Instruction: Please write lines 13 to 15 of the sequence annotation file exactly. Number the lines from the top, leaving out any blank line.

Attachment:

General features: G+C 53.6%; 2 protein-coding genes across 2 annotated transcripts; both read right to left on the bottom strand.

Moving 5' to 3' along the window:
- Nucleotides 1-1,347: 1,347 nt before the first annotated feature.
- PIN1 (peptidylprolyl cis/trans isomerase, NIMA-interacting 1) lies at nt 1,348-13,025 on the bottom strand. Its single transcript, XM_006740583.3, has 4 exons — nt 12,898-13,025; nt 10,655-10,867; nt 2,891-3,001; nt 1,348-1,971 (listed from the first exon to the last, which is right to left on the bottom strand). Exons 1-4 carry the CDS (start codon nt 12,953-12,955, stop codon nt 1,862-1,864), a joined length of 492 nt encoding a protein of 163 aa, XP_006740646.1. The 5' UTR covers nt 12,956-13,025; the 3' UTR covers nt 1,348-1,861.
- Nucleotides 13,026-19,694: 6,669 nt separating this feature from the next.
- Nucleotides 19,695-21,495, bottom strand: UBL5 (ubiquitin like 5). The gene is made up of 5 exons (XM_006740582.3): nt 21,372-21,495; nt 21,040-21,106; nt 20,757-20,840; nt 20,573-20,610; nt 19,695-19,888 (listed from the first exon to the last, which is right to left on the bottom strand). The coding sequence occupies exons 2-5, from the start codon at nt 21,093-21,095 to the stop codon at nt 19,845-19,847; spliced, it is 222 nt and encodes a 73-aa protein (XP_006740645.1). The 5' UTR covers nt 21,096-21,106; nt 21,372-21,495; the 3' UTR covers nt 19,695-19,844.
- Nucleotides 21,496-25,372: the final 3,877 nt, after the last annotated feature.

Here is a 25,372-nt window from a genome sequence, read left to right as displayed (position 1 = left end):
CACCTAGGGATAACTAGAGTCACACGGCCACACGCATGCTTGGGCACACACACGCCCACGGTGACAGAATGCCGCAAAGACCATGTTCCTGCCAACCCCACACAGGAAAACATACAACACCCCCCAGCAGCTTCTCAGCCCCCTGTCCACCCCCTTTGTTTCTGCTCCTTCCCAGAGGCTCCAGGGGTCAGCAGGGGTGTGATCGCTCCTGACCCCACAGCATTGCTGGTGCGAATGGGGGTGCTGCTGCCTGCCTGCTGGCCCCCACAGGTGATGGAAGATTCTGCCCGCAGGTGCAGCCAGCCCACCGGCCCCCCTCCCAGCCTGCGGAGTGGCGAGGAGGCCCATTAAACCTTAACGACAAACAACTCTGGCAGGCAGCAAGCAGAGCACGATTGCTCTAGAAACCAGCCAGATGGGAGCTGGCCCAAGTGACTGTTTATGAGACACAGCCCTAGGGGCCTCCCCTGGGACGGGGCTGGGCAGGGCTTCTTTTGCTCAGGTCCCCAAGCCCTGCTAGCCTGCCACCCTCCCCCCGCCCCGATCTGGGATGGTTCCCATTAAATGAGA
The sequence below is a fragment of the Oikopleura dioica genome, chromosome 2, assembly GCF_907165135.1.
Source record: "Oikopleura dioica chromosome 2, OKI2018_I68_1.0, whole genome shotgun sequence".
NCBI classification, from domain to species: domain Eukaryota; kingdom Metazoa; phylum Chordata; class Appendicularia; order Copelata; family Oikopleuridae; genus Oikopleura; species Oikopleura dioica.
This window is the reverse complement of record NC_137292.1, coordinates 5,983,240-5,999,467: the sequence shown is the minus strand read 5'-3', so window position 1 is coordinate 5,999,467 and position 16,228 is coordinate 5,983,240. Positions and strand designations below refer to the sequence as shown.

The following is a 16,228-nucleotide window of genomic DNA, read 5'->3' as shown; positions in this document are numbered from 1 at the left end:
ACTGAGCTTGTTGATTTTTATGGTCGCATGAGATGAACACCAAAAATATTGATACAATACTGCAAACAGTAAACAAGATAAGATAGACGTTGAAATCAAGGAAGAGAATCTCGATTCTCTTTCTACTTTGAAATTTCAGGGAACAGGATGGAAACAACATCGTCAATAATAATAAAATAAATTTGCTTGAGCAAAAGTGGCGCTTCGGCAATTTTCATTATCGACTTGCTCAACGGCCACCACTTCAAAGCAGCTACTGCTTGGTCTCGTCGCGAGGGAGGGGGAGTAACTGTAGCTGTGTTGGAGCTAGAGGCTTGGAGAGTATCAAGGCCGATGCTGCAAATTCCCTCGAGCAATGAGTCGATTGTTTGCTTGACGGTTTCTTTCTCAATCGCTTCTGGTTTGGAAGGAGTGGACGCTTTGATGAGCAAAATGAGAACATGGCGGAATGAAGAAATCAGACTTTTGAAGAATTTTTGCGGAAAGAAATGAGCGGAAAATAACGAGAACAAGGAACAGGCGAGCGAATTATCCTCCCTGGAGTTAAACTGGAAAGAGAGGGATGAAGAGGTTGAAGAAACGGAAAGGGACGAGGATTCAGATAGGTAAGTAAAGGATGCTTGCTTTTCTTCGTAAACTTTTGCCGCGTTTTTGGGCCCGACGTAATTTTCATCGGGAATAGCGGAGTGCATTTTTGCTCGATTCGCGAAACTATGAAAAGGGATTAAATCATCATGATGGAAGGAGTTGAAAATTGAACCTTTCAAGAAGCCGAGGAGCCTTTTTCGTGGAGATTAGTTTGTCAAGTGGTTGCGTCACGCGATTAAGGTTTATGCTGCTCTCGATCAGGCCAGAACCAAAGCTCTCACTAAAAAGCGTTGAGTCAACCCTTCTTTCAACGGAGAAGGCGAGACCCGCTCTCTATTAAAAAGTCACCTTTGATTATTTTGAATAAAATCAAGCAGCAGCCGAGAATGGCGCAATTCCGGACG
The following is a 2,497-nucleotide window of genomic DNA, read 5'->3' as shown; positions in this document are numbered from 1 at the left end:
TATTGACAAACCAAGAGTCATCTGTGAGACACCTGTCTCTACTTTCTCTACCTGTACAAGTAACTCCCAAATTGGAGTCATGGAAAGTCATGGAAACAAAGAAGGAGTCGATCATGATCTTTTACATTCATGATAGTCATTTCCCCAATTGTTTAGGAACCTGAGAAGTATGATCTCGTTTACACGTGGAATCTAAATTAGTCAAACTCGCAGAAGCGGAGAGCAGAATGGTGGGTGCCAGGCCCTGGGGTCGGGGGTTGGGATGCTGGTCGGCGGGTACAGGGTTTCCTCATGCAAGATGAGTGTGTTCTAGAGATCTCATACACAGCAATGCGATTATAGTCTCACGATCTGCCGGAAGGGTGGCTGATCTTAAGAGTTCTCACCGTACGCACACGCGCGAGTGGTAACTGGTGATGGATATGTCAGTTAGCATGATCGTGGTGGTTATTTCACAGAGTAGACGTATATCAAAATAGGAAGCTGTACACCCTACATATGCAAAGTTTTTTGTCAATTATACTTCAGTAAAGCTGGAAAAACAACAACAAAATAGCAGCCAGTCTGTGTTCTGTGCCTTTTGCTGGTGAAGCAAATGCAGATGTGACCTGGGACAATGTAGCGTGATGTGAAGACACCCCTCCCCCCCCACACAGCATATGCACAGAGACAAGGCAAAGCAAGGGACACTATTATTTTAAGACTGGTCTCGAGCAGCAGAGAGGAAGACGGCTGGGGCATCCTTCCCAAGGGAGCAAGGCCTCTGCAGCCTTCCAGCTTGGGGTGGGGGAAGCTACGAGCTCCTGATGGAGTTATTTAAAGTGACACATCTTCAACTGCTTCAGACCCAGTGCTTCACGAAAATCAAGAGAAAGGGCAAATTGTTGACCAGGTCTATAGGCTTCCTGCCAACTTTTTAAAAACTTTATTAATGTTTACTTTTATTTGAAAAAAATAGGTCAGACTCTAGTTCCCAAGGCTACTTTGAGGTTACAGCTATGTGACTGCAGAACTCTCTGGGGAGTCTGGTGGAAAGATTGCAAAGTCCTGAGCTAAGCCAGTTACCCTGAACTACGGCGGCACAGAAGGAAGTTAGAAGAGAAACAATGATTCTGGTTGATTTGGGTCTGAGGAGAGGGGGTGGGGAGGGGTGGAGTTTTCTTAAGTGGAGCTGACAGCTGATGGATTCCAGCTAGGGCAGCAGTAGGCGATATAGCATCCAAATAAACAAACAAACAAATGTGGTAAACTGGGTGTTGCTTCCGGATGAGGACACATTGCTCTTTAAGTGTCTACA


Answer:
This window is the reverse complement of record NC_137292.1, coordinates 5,983,240-5,999,467: the sequence shown is the minus strand read 5'-3', so window position 1 is coordinate 5,999,467 and position 16,228 is coordinate 5,983,240. Positions and strand designations below refer to the sequence as shown.

The following is a 16,228-nucleotide window of genomic DNA, read 5'->3' as shown; positions in this document are numbered from 1 at the left end:
ACTGAGCTTGTTGATTTTTATGGTCGCATGAGATGAACACCAAAAATATTGATACAATACTGCAAACAGTAAACAAGATAAGATAGACGTTGAAATCAAGGAAGAGAATCTCGATTCTCTTTCTACTTTGAAATTTCAGGGAACAGGATGGAAACAACATCGTCAATAATAATAAAATAAATTTGCTTGAGCAAAAGTGGCGCTTCGGCAATTTTCATTATCGACTTGCTCAACGGCCACCACTTCAAAGCAGCTACTGCTTGGTCTCGTCGCGAGGGAGGGGGAGTAACTGTAGCTGTGTTGGAGCTAGAGGCTTGGAGAGTATCAAGGCCGATGCTGCAAATTCCCTCGAGCAATGAGTCGATTGTTTGCTTGACGGTTTCTTTCTCAATCGCTTCTGGTTTGGAAGGAGTGGACGCTTTGATGAGCAAAATGAGAACATGGCGGAATGAAGAAATCAGACTTTTGAAGAATTTTTGCGGAAAGAAATGAGCGGAAAATAACGAGAACAAGGAACAGGCGAGCGAATTATCCTCCCTGGAGTTAAACTGGAAAGAGAGGGATGAAGAGGTTGAAGAAACGGAAAGGGACGAGGATTCAGATAGGTAAGTAAAGGATGCTTGCTTTTCTTCGTAAACTTTTGCCGCGTTTTTGGGCCCGACGTAATTTTCATCGGGAATAGCGGAGTGCATTTTTGCTCGATTCGCGAAACTATGAAAAGGGATTAAATCATCATGATGGAAGGAGTTGAAAATTGAACCTTTCAAGAAGCCGAGGAGCCTTTTTCGTGGAGATTAGTTTGTCAAGTGGTTGCGTCACGCGATTAAGGTTTATGCTGCTCTCGATCAGGCCAGAACCAAAGCTCTCACTAAAAAGCGTTGAGTCAACCCTTCTTTCAACGGAGAAGGCGAGACCCGCTCTCTATTAAAAAGTCACCTTTGATTATTTTGAATAAAATCAAGCAGCAGCCGAGAATGGCGCAATTCCGGACG